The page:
As for rocking Intels’s boat, for Coffee Lake sure, but Ice Lake with Sunny Cove, I highly doubt, since these “Haswell” type revisions are being performed again (and possibly to an even larger extent).

Anonymous Coward
Anonymous Coward
3 years ago
Reply to  blastdoor

I recall [i<]waaaaay[/i<] back in the day that AMD had both single- and dual-channel sockets available for single-core chips, and I guess the dual channel option performed better. Now we get to see how it goes with 8 cores per channel.

Chrispy_
Chrispy_
3 years ago
Reply to  barich

The underdog is only good in so far as their positive effect in competition driving down the high prices of the market leader(s) For our own benefit as consumers, competition is good and so the establish leader ‘winning’ is bad for us and the underdog ‘winning’ is good for us. The minute AMD have enough power and influence to control the pricing such that other companies need to undercut them and outperform them to gain market position, AMD become the ‘bad guys’. All corporations are facelessly-selfish, profit-driven bad guys – but in the relative effect they have on the end… Read more »

ronch
ronch
3 years ago

For those interested about Zen 2’s microarchitectural improvements, head over to Anandtech. It’s an interesting read, and I reckon the changes from Zen 1 to Zen 2 are similar to the changes between Sandy/Ivy to Haswell. Bigger micro-op cache, smaller but faster L1I cache, better branch prediction, one more AGU (making it 3 AGUs) so it’s a slightly wider core, support for AVX2, more instructions in flight, better hardware security, new cache-specific instructions.. it’s pretty much a fairly revised core. I think Zen 2 is gonna rock Intel’s boat. They also talked about Zen 3, Zen 4 and even Zen… Read more »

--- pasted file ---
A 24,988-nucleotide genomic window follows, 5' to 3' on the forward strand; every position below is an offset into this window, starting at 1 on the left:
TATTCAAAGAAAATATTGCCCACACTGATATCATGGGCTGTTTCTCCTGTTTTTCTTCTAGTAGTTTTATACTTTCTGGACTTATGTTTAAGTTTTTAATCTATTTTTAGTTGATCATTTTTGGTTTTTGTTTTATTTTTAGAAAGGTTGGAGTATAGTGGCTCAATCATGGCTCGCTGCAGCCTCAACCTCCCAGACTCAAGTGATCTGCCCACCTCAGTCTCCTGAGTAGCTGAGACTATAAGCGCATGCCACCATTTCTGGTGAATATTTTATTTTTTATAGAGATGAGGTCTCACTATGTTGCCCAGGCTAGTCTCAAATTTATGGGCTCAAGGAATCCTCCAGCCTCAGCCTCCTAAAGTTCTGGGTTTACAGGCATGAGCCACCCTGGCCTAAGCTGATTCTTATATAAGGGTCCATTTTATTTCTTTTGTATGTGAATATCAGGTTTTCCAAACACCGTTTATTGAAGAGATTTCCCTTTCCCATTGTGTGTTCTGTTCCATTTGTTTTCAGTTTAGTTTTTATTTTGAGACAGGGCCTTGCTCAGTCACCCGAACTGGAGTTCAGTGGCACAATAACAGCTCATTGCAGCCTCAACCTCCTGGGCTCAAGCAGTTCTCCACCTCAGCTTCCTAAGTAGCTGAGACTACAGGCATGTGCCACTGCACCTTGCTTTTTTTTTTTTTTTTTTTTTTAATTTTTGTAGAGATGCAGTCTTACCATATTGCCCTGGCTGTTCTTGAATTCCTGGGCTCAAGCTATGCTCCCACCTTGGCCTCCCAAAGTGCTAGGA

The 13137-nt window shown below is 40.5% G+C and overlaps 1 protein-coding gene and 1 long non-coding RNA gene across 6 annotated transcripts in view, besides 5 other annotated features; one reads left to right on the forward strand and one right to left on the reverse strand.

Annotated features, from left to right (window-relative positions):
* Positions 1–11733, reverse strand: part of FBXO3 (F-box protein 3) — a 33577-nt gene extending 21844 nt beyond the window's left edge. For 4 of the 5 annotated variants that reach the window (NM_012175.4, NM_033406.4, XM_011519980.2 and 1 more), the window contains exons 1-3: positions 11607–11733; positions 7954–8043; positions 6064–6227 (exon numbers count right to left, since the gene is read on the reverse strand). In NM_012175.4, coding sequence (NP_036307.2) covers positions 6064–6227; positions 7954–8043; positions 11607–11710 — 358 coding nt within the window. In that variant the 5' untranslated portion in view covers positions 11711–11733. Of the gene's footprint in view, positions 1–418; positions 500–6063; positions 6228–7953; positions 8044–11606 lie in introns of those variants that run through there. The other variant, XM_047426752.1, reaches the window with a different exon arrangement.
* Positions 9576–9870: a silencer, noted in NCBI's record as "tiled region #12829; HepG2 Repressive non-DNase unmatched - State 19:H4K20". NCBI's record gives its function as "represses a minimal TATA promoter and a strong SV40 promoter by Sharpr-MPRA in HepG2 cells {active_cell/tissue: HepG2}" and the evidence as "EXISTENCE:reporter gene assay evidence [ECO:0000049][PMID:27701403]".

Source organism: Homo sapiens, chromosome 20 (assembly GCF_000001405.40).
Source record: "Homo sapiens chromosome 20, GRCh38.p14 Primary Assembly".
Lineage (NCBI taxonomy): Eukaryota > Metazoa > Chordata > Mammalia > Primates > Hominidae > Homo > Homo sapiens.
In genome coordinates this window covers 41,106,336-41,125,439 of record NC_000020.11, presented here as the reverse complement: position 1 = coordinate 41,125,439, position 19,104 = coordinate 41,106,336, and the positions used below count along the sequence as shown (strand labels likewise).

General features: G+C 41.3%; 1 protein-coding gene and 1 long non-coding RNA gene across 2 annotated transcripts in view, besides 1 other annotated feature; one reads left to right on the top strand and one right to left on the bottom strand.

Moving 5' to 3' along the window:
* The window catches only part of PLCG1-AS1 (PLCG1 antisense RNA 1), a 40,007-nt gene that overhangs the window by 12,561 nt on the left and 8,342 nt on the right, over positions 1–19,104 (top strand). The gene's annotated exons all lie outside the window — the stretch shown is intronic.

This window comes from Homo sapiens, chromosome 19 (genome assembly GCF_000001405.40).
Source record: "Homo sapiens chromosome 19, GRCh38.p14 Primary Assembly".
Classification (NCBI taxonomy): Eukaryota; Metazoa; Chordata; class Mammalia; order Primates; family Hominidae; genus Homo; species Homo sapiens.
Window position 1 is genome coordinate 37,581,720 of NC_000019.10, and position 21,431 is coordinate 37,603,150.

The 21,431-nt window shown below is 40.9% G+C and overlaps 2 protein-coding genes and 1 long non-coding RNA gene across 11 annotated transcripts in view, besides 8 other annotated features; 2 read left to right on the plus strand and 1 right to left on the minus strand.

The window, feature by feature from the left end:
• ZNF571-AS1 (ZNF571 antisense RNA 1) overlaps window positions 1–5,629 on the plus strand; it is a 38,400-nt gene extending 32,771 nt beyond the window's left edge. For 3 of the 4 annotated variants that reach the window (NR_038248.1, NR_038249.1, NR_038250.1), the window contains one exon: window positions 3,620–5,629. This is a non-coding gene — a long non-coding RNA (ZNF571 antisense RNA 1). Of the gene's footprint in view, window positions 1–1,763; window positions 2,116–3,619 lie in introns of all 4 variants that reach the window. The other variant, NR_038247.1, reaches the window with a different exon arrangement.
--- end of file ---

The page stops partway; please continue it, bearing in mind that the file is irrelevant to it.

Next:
jihadjoe
jihadjoe
3 years ago
Reply to  ShowsOn

Ah it was such a joy every time a new TR podcast episode went up.

kuraegomon
kuraegomon
3 years ago
Reply to  Gadoran

I wouldn’t bet too much money that Intel’s feeling very comfortable right now. ASP’s are absolutely going to drop across the board, which means that margins are going to drop – and Intel remains capacity-constrained into 2020. Not much comfort to be found there.

kuraegomon
kuraegomon
3 years ago
Reply to  Gadoran

Yield levels aren’t static over a particular vendor/process/layout combination’s lifetime. The vendor figures out improvements to a process, and works with the customer to figure out how to leverage those improvements for a given chip layout. Both parties are [i<]heavily[/i<] incentivized to improve yields - for obvious reasons - and they always do so. The exact [i<]amount[/i<] of those yield improvements is widely variable... but they always occur.

Zizy
Zizy
3 years ago
Reply to  DPete27

Yup, I agree completely.

And figure out a way to properly test this “lower latency” mode please. It would be a shame to see an important feature (purpotedly pushed forward by your previous boss!) go untested.

ronch
ronch
3 years ago
Reply to  Goty

Yeah. Ditto.

Redocbew
Redocbew
3 years ago

It’s a good one, but don’t use it to describe robots. They hate it when you do that.

charged3800z24
charged3800z24
3 years ago
Reply to  sleeprae

Yeah, but for the price of near 1000.00 USD AMD offered the fastest CPU. In the same time frame of the Athlon 64 FX 57, Intel had Pentium 4 XE CPUs that cost as much as the AMD FX and were beat buy the Athlon 64 3500+. And that cost half the price!